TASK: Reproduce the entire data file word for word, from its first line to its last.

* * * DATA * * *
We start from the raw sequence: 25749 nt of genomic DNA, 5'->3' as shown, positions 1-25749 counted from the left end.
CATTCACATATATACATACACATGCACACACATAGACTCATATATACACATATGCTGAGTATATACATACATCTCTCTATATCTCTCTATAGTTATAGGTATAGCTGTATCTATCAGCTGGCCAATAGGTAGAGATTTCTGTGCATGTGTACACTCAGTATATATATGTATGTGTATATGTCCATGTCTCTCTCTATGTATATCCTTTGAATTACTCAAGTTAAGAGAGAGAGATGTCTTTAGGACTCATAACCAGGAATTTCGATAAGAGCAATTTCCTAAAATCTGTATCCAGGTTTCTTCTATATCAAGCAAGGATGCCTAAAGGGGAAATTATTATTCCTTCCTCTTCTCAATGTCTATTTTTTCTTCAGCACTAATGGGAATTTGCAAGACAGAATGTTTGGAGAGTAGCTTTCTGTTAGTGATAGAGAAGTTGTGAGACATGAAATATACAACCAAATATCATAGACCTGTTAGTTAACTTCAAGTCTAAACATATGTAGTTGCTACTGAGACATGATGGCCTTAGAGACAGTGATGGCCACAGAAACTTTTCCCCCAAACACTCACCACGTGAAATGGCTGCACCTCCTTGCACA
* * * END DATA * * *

We start from the raw sequence: 25749 nt of genomic DNA, 5'->3' as shown, positions 1-25749 counted from the left end.
CATTCACATATATACATACACATGCACACACATAGACTCATATATACACATATGCTGAGTATATACATACATCTCTCTATATCTCTCTATAGTTATAGGTATAGCTGTATCTATCAGCTGGCCAATAGGTAGAGATTTCTGTGCATGTGTACACTCAGTATATATATGTATGTGTATATGTCCATGTCTCTCTCTATGTATATCCTTTGAATTACTCAAGTTAAGAGAGAGAGATGTCTTTAGGACTCATAACCAGGAATTTCGATAAGAGCAATTTCCTAAAATCTGTATCCAGGTTTCTTCTATATCAAGCAAGGATGCCTAAAGGGGAAATTATTATTCCTTCCTCTTCTCAATGTCTATTTTTTCTTCAGCACTAATGGGAATTTGCAAGACAGAATGTTTGGAGAGTAGCTTTCTGTTAGTGATAGAGAAGTTGTGAGACATGAAATATACAACCAAATATCATAGACCTGTTAGTTAACTTCAAGTCTAAACATATGTAGTTGCTACTGAGACATGATGGCCTTAGAGACAGTGATGGCCACAGAAACTTTTCCCCCAAACACTCACCACGTGAAATGGCTGCACCTCCTTGCACA